Czech Police president Petr Lessy has responded to proposed reforms of the police drawn up by an Interior Ministry expert commission headed by his predecessor, Oldřich Tomášek, which criticizes practically all areas of the functioning of the police. Lessy did so by posting his reservations towards the proposed changes on the interior ministry’s internal website — accessible by thousands of employees — prior to his meeting on Monday with Interior Ministry Jan Kubice.
Czech Position has obtained a copy of Lessy’s critique of the proposed reforms. “I refuse to undertake unfounded, populist gestures for the sake of making a show of change, but I am ready and prepared to carry out genuine, founded and effective reforms with risk management and sufficient time,” Lessy’s writes in the way of a conclusion to his 20-page message in reaction to the proposals by Tomášek’s commission to streamline police command structures and cut spending which Minister Kubice has provisionally endorsed.
So what are the principal proposals to which Lessy objects?
Reduction of police numbers aimed at saving Kč 550 million.
“The commission [headed by Tomášek] calls for cutting 1,167 service positions with forecast savings of Kč 550 million. From those positions only 853 [which could be scrapped] have been identified. The overall saving would thus amount to Kč 380 million,” Lessy says in the document.
Reorganization of 1,042 police positions as civil positions should result in savings of Kč 430 million
Analysis conducted by Lessy’s subordinates into the reorganization of police posts into civil positions concludes that this measure would in fact have the opposite effect to that desired: “Savings would ultimately not be achieved by the ‘civilization’ of posts, to the contrary: the costs of replacing service posts with civil positions would according to current remuneration qualifications rise by a total of almost Kč 66 million.”
“The overall savings from implementation of the commission’s proposals would amount to just Kč 167.8 million, or 17 percent, of the amount declared by the commission. Such a marked difference between the figure in the commission’s report and our calculation stems from the fact that the report does not take into account the costs that the proposed measures would undoubtedly entail,” Lessy states.
Merger of the of the Anti-Organized Crime unit and the National Anti-Drug Center
Lessy opposes the merger of these two national-level units foremost on the grounds that expert consultations have not been held and an insufficient timeframe for the introduction of the proposed changes put forward. He also says the proposals to abolish the post of deputy police president for human resources, reorganize of the post of deputy president for economic matters into a civil position, reduce the command structure, and scrap the police guard for constitutional institutions such as the buildings of parliament and the Constitutional Court are “unrealizable.”
Probably a non-starter
Central to Lessy’s criticism is the assertion that Tomášek’s commission simply did not take realities into account when producing the report containing the proposals. According to Lessy, such an approach in the past “led to savings that cost the police dearly.” By this Lessy doesn’t mean only finances: His statement contains a list of risks that he says Tomášek’s proposals would involve. And the list is considerable:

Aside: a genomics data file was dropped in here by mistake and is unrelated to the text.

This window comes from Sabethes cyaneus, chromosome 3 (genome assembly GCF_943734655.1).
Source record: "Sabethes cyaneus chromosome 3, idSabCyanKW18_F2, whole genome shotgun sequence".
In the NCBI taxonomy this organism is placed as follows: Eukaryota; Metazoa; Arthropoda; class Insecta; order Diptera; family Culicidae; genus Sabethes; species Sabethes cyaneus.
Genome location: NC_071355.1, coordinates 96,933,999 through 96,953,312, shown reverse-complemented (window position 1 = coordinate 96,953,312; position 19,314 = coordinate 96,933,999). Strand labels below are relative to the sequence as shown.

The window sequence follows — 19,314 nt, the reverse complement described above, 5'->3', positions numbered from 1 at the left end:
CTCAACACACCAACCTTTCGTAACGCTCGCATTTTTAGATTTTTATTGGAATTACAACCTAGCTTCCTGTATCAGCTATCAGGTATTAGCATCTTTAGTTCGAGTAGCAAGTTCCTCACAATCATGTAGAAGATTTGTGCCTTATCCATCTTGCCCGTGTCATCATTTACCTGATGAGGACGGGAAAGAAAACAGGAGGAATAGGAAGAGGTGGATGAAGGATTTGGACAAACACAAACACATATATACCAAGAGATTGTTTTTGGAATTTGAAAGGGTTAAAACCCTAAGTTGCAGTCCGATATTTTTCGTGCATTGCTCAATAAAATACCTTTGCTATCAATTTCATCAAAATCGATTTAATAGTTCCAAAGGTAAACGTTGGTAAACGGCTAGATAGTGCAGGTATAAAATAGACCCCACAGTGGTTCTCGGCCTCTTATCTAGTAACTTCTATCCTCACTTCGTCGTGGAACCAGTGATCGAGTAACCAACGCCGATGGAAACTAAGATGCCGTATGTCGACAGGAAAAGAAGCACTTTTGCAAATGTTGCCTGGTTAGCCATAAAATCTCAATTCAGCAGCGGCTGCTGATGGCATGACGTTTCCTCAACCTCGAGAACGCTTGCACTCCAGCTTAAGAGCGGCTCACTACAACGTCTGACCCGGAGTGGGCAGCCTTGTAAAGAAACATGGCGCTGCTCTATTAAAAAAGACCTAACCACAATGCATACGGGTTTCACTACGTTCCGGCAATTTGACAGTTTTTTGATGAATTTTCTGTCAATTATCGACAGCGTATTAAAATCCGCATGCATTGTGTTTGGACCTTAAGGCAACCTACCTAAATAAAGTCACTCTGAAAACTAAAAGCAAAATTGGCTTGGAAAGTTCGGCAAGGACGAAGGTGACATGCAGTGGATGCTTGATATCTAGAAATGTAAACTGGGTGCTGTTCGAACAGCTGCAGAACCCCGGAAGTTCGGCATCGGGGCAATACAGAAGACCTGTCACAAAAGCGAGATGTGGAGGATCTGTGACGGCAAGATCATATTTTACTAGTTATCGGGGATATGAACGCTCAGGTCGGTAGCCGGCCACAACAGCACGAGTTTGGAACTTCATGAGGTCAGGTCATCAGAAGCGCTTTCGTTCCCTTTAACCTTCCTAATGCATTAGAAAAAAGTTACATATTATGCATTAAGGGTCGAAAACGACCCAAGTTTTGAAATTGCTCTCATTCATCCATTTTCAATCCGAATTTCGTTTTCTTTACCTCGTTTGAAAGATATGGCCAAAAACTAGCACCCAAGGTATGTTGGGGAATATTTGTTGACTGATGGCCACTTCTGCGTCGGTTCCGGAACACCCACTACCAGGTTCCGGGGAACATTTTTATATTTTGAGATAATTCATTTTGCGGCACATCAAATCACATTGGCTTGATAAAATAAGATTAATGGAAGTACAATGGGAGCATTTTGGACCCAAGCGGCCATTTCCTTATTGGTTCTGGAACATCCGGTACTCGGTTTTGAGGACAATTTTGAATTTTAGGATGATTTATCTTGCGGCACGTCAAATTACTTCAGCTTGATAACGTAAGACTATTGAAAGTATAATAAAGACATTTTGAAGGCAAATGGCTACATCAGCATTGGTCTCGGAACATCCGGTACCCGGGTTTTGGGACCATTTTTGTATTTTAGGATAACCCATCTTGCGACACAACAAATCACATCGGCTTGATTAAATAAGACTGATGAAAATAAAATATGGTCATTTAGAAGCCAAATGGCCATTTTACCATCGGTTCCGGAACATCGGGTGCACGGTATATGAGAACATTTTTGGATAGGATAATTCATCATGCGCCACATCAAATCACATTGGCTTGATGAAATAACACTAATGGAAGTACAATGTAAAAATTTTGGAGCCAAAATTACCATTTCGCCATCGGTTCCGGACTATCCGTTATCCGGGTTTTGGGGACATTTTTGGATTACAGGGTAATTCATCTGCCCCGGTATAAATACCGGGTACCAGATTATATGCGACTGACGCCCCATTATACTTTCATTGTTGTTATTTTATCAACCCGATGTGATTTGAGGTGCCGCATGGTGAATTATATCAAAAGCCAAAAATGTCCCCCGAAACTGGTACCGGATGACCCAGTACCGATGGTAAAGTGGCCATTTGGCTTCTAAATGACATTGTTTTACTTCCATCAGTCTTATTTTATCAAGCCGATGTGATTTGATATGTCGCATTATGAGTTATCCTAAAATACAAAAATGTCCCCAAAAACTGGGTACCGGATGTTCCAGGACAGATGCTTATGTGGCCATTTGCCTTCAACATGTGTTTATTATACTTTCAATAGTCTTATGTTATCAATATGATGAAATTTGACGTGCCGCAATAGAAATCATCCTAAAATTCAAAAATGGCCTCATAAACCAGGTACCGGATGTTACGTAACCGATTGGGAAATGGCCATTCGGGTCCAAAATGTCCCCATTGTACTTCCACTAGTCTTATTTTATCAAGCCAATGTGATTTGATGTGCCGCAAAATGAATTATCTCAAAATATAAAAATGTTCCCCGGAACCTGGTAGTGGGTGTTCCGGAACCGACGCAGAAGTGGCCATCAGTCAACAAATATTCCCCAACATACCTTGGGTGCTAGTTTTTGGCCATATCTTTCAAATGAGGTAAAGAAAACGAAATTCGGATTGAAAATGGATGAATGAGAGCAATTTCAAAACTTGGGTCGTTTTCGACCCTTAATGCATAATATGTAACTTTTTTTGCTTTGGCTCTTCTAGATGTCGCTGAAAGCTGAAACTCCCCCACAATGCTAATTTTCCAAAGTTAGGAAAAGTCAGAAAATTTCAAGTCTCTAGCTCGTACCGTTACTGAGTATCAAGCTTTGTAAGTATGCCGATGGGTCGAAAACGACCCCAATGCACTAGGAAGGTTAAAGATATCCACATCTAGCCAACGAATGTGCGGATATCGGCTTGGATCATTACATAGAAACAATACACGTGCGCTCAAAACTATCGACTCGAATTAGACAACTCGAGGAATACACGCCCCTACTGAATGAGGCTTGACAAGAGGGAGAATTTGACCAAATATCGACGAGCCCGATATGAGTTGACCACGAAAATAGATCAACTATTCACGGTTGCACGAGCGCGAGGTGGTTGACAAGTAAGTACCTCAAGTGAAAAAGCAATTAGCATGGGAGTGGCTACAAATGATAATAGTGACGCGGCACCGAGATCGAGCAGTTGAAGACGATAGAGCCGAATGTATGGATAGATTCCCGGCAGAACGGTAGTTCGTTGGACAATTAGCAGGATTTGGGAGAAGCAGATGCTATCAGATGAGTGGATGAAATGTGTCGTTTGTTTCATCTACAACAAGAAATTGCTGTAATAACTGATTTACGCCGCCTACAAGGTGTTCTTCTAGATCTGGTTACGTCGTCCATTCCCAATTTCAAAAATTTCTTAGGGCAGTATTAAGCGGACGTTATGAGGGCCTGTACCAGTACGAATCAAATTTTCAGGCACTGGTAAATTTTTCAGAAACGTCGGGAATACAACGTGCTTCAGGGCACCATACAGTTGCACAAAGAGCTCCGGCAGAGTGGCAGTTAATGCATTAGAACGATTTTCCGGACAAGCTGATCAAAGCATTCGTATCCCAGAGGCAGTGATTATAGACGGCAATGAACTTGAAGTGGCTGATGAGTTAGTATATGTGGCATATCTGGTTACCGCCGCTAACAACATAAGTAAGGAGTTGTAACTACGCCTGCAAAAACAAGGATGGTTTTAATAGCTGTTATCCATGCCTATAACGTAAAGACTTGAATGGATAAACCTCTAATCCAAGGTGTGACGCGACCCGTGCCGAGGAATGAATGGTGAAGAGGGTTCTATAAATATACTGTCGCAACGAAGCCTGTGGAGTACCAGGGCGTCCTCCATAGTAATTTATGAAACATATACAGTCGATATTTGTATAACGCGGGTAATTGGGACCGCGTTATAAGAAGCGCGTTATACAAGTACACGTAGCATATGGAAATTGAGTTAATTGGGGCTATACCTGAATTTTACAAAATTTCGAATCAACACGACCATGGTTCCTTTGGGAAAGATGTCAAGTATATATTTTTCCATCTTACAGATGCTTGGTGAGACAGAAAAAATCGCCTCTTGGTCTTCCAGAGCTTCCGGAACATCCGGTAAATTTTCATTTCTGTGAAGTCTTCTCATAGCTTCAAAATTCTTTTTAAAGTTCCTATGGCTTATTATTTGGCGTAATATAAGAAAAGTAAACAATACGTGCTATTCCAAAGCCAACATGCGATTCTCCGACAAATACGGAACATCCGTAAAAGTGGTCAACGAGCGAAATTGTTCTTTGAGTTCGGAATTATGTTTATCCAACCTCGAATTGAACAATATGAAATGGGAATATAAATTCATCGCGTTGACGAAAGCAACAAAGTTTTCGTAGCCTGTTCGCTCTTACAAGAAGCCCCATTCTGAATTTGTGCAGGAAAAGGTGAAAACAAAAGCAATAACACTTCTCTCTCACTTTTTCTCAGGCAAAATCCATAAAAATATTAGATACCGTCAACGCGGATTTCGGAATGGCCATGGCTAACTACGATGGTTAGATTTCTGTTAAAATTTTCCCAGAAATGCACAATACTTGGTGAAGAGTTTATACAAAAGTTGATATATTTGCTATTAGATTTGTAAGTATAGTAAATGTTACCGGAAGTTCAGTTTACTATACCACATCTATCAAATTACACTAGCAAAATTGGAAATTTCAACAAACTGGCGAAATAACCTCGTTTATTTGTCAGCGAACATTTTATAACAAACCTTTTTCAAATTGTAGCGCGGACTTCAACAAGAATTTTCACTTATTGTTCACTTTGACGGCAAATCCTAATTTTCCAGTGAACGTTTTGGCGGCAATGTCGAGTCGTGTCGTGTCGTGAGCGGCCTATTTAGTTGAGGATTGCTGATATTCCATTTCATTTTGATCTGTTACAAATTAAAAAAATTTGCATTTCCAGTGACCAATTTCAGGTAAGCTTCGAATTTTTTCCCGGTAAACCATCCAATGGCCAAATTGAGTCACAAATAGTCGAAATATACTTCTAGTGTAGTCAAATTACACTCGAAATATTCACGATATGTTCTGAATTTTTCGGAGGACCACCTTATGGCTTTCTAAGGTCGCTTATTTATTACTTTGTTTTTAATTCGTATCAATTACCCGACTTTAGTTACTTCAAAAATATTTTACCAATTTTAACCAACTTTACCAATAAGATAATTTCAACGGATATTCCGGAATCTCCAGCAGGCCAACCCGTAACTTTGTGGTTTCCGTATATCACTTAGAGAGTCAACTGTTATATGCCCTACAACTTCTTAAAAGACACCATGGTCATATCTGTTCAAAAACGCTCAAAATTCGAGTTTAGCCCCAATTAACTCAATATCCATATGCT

excessive reduction of command structures
risk of changes being rejected: “The police will lose out from constant changes which would again destabilize police personnel, which damage a basic motivational factor – the certainty of long-term employment and career development according to firm rules. For this reason the police have no reason to support any changes,” Lessy claims.
loss of ties with the security services
risk of unforeseen consequences
The sharp reaction to the proposals for which Kubice has voiced his support, could be related to the speculation about an imminent reshuffle within Petr Nečas’ cabinetBy publishing his statement on the Interior Ministry’s intranet, Lessy has incited a direct conflict with Kubice. A reliable source in the interior ministry told Czech Position that the police president’s aim is for all the proposed changes to be abandoned.
In the text Lessy says he’s prepared to draw up his own proposal for reforms within the police. “These measures would not be so bombastic and not based upon false assertions about fictive savings, but would put forward genuine savings and propose solutions which would destabilize the law and order forces.”
Nevertheless, he has missed the opportunity to be the first to come forward with proposals for changes to the police force. Czech Position’s sources say that within the police the Tomášek’s commission’s report has been interpreted as an attack on the Police Presidium which Lessy heads, despite the fact that the commission was comprised equally of representatives of the Ministry of Interior and the Police Presidium.
The sharp reaction to the proposals for which Kubice has voiced his support, could be related to the speculation about an imminent reshuffle within Petr Nečas’ (Civic Democrats, ODS) cabinet. Prior to the ODS’s party conference in October, rumors surfaced that the head of the ODS branch in Prague, Boris Šťastný, is to replace Kubice.